They say it is the responsibility of the United Nations to recognise their government and for other countries to have diplomatic relations with them. Senior State Department officials said they were aware of the Taliban's request as the US is a member of the UN credentials committee, but they would not predict how that panel might rule.
However, one of the officials said the committee "would take some time to deliberate," suggesting that the Taliban's envoy would not be able to speak at the General Assembly at this session, at least during the high-level leaders' week.
To date, no nation has yet formally recognized the Taliban's ascension by force to power or its all-male Cabinet, which is stacked with senior figures who were previously detained in the US detention facility in Guantanamo Bay, Cuba or are on a United Nations sanctions list.
The group has said this exclusively Taliban-run Cabinet is only interim, offering hope that a future government could be more inclusive.
In the spirit of diplomacy, Sheikh Tamim said Qatar agreed years ago to host the Taliban's political leadership in exile because "we were confident that war offers no solution and that there would be dialogue in the end."
Qatar is a close US ally and hosts the largest US military base in the Middle East, but the tiny Gulf Arab state also has some sway with the Taliban. Because of its unique role, Qatar hosted direct US-Taliban talks around the American withdrawal from Afghanistan and helped facilitate evacuations from Kabul.
Now, countries like the US and Japan have relocated their diplomatic staff in Afghanistan to Qatar to continue diplomacy from there. Qatar is also assisting with the facilitation of needed humanitarian aid and with operations at Kabul airport.
Sheikh Tamim on Tuesday urged against repeating past mistakes in Afghanistan "to impose a political system from outside". "Regardless of intentions, efforts made and money invested, this experience in Afghanistan has collapsed after 20 years," Sheikh Tamim said.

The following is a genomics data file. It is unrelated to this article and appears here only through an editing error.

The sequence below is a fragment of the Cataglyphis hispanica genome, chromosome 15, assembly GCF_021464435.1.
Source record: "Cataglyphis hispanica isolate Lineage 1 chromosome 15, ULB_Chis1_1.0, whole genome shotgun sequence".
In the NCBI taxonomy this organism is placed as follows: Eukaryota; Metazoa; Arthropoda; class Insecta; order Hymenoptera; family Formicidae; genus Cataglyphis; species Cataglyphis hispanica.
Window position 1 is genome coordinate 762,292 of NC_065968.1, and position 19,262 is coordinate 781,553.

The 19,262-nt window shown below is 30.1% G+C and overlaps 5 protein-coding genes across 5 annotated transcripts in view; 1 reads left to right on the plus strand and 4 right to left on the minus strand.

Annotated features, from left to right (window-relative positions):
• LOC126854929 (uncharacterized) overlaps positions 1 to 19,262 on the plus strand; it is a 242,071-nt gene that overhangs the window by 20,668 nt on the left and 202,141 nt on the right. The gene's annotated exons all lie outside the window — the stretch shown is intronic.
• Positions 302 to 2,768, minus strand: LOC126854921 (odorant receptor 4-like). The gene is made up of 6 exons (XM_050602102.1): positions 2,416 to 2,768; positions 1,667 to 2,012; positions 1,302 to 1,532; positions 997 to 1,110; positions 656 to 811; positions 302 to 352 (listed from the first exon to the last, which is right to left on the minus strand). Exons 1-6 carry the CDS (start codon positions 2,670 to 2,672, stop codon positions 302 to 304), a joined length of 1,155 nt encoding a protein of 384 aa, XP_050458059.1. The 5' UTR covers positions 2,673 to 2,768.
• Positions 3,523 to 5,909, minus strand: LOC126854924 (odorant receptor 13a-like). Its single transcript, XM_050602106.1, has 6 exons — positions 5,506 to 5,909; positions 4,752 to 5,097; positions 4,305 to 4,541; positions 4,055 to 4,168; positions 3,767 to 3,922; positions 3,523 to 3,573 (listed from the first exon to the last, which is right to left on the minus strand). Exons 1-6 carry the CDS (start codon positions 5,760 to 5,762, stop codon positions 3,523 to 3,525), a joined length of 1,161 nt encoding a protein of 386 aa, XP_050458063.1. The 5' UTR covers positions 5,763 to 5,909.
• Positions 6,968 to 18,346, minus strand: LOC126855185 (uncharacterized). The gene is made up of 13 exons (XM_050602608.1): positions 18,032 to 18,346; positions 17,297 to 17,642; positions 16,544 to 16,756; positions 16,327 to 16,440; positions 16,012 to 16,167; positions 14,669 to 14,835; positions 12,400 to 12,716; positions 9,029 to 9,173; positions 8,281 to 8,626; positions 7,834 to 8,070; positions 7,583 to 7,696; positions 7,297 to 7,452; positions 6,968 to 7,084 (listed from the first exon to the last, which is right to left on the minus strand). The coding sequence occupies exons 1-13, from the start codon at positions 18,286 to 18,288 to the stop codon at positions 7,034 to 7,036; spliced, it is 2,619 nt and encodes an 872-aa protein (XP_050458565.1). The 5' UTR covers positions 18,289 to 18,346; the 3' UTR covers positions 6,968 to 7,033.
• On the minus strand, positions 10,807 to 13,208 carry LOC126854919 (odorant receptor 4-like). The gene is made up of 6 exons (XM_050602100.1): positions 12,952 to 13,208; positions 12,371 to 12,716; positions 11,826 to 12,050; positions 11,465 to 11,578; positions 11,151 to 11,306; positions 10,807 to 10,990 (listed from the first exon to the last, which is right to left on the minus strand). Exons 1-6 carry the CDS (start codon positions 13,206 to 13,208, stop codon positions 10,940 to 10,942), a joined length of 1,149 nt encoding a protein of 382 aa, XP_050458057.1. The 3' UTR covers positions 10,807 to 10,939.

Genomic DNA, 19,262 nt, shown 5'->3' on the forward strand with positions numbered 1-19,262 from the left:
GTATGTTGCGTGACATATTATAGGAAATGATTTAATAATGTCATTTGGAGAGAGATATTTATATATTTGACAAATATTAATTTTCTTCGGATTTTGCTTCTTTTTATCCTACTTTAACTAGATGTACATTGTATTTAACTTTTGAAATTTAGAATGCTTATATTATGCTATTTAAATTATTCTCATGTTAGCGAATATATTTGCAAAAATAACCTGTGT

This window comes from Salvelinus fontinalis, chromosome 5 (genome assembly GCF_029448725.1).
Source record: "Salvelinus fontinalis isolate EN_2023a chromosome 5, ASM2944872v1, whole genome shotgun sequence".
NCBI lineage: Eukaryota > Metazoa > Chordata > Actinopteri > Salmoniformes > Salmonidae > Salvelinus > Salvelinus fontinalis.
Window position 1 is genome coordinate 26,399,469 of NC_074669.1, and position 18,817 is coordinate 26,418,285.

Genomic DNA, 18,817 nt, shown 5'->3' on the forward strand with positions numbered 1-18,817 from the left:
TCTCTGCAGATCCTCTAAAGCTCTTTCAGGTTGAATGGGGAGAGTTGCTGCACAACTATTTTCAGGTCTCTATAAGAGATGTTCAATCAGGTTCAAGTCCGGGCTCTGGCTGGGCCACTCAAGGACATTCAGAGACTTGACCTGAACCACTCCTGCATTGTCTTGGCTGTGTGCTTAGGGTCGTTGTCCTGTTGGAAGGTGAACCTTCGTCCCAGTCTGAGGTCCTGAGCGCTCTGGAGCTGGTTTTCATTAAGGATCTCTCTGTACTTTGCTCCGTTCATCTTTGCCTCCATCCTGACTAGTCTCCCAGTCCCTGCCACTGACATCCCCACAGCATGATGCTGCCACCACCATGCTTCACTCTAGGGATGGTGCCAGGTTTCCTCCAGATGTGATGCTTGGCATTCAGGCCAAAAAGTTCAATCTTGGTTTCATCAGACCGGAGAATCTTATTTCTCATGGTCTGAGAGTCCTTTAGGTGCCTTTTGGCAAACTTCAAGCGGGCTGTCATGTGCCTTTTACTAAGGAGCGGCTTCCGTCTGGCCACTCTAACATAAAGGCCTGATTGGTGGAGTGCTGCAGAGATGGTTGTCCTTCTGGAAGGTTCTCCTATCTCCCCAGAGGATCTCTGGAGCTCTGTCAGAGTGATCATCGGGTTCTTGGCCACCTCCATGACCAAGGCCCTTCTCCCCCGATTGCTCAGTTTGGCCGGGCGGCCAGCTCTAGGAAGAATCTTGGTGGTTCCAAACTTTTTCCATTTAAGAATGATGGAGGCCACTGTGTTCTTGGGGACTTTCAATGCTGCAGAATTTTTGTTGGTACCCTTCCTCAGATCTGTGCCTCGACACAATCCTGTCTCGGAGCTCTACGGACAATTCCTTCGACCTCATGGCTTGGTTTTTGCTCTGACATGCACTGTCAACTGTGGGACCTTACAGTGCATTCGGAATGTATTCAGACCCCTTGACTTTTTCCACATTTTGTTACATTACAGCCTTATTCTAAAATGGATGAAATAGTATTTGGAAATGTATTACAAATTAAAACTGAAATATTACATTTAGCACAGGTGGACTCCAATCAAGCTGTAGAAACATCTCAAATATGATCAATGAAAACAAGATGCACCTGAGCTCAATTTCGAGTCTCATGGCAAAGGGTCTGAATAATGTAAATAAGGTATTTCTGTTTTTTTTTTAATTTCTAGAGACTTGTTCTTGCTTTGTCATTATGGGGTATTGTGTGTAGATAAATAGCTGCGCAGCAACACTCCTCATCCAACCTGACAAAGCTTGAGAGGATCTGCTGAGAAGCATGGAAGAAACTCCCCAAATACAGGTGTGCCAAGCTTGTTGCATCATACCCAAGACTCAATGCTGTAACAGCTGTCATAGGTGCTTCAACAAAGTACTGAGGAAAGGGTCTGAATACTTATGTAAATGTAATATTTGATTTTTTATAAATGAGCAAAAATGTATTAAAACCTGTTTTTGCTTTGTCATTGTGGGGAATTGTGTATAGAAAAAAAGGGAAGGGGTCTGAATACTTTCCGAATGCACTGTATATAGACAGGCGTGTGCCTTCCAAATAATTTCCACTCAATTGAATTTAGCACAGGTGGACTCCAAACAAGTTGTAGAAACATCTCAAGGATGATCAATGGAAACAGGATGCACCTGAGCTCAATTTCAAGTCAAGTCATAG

The 41-year-old leader said the international community must continue to support Afghanistan at this critical stage and "to separate humanitarian aid from political differences."
Afghanistan is among the world's poorest countries and receives billions of dollars in foreign aid a year, though that could change with the U.S.-backed government out of power and the Taliban now in charge.
Uzbekistan, another neighboring country to Afghanistan, has resumed the supply of oil and electricity to the war-torn country, according to President Shavkat Mirziyoyev. "It is impossible to isolate Afghanistan and leave it within the range of its problems," he said in remarks at the UN on Tuesday.
He called for a permanent UN Committee on Afghanistan.
Earlier this week, Pakistan's foreign minister told reporters at UN headquarters that Taliban rulers should understand that if they want recognition and assistance in rebuilding the war-battered country "they have to be more sensitive and more receptive to international opinion and norms."
The top leadership of the Taliban for years has operated out of Pakistan, which shares a border with Afghanistan and is home to large numbers of Afghan refugees.
Despite their promises of an open and inclusive system, there have been numerous troubling signs that the Taliban are restricting women's rights and targeting activists and those they battled against as they settle into government after taking control of the capital of Kabul last month.
During their previous rule of Afghanistan in the 1990s, the Taliban had denied girls and women the right to education and barred them from public life.
Sheikh Tamim said it is up to the Afghan people to achieve a comprehensive political settlement and pave the way for stability.
He touted Qatar's outsized role in assisting with the chaotic US-led evacuation of more than 100,000 Afghans and others from Kabul in August.
"This was our humanitarian duty," he said.
(With PTI Inputs)